Cube Time Series Data Collection & Analysis Cube is a system for collecting timestamped events and deriving metrics. By collecting events rather than metrics, Cube lets you compute aggregate statistics post hoc. It also enables richer analysis, such as quantiles and histograms of arbitrary event sets. Cube is built on MongoDB and available under the Apache License on GitHub. Collecting Data An event in Cube is simply a JSON object with a type, time, and arbitrary data. Cube’s collector receives events and saves them to MongoDB. Querying Events Cube defines a simple language for querying events. You can intersect filters and customize which event fields are returned. request(browser).gt(duration, 250).lt(duration, 500) Cube supports both HTTP GET and WebSockets for retrieving events. Querying Metrics You can also use Cube to group events by time, map to derived values, and reduce to aggregate metrics. The first few results of which appear as: sum(request.eq(path, "/search")) sum(request(duration))
Chartkick Simplify your admin dashboard - create new charts in seconds! Works with Rails, Sinatra and most browsers (including IE 6) A perfect companion to groupdate, hightop, and active_median Get handcrafted updates for new features Usage Line chart You must have groupdate installed to use the group_by_day method Pie chart Grape Column chart Bar chart Area chart Geo chart Timeline Multiple series breakfast or Say Goodbye To Timeouts Make your pages load super fast and stop worrying about timeouts. And in your controller, pass the data as JSON. class ChartsController < ApplicationController def completed_tasks render json: Task.group_by_day(:completed_at).count endend Note: This feature requires jQuery or Zepto at the moment. For multiple series, add chart_json at the end. render json: Task.group(:goal_id).group_by_day(:completed_at).count.chart_json Options Id and height Min and max values min defaults to 0 for charts with non-negative values. Colors Stacked columns or bars Discrete axis Global Options Customize the html
Reverse Snowflake Joins-online demo Visualizing huge SQL SELECT film.film_id AS FID, film.title AS title, film.description AS description, category.name AS category, film.rental_rate AS price, film.length AS length, film.rating AS rating, GROUP_CONCAT(CONCAT(actor.first_name, _utf8' ', actor.last_name) SEPARATOR ', ') AS actors FROM category LEFT JOIN film_category ON category.category_id = film_category.category_id LEFT JOIN film ON film_category.film_id = film.film_id JOIN film_actor ON film.film_id = film_actor.film_id JOIN actor ON film_actor.actor_id = actor.actor_id GROUP BY film.film_id; Algorithm (start with neato) Distance between nodes Please try the new version of SnowflakeJoins Powered by: Python , Graphviz , Pyparsing and CherryPy .Logo by Daniel Saarimäki You can get the BSD-licensed code from
2 Related Work Next: 3 H3: 3D Hyperbolic Up: Interactive Visualization of Large Previous: 1 Motivation There are several relevant threads of related work. We have already discussed some of the core information visualization data- and task-based taxonomies in Chapter 1. We begin with the previous work in the deliberate use of distortion to show as much context as possible around a focus point. The bulk of this chapter is a discussion of the many previous systems for drawing graphs and hierarchies, both topologically and geographically. One of the important challenges in a visualization system is how to present as much important information as possible given a finite display area. The disadvantage of simply providing navigation controls is that users often lose track of the position of their current viewport with respect to the global structure. Early work on automatic graph layout and drawing is scattered through the computer science literature [FPF88,WS79,Moe90]. 2.2.1 Geographical Systems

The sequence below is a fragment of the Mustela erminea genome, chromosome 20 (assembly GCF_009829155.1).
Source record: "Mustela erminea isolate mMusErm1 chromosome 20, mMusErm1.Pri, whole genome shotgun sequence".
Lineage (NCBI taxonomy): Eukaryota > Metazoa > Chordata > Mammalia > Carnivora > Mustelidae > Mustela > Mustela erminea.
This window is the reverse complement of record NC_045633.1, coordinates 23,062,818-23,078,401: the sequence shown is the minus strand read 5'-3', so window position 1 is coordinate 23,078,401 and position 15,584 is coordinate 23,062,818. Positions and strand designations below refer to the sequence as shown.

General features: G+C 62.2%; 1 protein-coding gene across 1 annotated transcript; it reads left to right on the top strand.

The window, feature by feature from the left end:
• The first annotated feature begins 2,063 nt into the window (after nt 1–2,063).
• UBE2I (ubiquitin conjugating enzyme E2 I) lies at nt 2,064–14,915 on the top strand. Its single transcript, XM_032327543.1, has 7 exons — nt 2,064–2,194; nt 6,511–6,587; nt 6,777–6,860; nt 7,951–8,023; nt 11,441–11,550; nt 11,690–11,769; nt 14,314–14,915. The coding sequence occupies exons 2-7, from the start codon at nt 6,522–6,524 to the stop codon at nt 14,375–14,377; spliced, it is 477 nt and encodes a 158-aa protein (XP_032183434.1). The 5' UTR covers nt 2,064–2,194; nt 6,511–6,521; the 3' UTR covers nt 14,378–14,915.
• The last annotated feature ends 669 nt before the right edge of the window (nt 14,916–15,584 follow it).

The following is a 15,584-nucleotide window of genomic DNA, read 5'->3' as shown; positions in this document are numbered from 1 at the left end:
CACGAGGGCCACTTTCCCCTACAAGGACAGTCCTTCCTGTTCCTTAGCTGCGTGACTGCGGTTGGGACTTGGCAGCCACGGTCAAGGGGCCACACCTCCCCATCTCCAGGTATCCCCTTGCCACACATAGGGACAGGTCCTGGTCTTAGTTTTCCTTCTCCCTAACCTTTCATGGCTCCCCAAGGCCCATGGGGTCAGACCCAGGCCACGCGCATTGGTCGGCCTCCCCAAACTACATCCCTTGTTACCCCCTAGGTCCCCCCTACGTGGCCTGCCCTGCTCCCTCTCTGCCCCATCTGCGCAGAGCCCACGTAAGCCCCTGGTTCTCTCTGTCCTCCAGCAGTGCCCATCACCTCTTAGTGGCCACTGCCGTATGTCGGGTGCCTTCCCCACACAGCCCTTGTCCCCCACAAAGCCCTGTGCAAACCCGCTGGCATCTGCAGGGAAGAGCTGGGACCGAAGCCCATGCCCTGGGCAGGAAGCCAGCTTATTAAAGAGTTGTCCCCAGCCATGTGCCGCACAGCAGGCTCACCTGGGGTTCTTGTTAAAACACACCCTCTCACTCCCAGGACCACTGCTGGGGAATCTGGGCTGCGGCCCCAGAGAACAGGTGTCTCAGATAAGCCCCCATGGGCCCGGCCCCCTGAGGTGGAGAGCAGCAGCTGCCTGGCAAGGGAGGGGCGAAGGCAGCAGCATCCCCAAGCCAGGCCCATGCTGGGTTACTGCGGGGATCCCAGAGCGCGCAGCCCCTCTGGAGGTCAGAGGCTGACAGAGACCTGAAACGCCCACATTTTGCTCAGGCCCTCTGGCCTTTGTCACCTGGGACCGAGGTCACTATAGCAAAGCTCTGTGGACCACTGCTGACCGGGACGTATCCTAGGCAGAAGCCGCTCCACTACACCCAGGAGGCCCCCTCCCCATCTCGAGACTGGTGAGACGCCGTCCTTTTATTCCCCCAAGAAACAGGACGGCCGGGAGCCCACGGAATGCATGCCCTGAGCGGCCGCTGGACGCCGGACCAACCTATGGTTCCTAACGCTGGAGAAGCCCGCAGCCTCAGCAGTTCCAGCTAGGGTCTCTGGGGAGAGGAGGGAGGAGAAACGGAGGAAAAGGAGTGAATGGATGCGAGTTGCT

Clarity or Aesthetics? Part 3 – Tips for Achieving Both Previous Post (Part 2 of 3): A Tale of Four Quadrants We started this series by introducing the notion of a two dimensional plane on which to assess all data graphics, and then followed it up with an example of visualizations in four different quadrants on the plane to illustrate the differences between the two axes, clarity and aesthetics, that define the plane. Now, let’s review some of the basic principles & tips that you will find in the data visualization resources out there. Before showing the three tips, I want to make one thing very clear: as the designer of a data graphic, you are not the audience. Without further ado: Tip #1 – First, avoid confusing your audience with the wrong chart type. Tip #2 – Second, avoid horrifying your audience with poor design elements. Tip #3 – Third, incorporate helpful elements to increase both clarity and aesthetics. I’d love to know what you think about these tips, and what you would add, change, or take away. Thanks for stopping by, as always, Ben
Firefox Web Browser — Getting Started with Mozilla Firefox — mozilla.org Welcome to Firefox! We'll show you all the basics to get you up and running. When you're ready to go beyond the basics, check out the other links for features you can explore later. By default, Firefox gives you access to great content every time you open a new tab. Whether you know the exact web address or you're just searching, Firefox's address bar handles it all. Found a great web page? Browse the Internet without saving any information on your computer about which sites and pages you’ve visited. Click the menu button and then click New Private Window. Set up Firefox Accounts so you can take your browsing information with you wherever you go. , choose Sign in to Sync and follow the instructions to create your account. Choose the page that opens when you start Firefox or click the Home button. Open a tab with the web page you want to use as your home page. We've streamlined the toolbar with the most popular features but Firefox has even more features tucked away.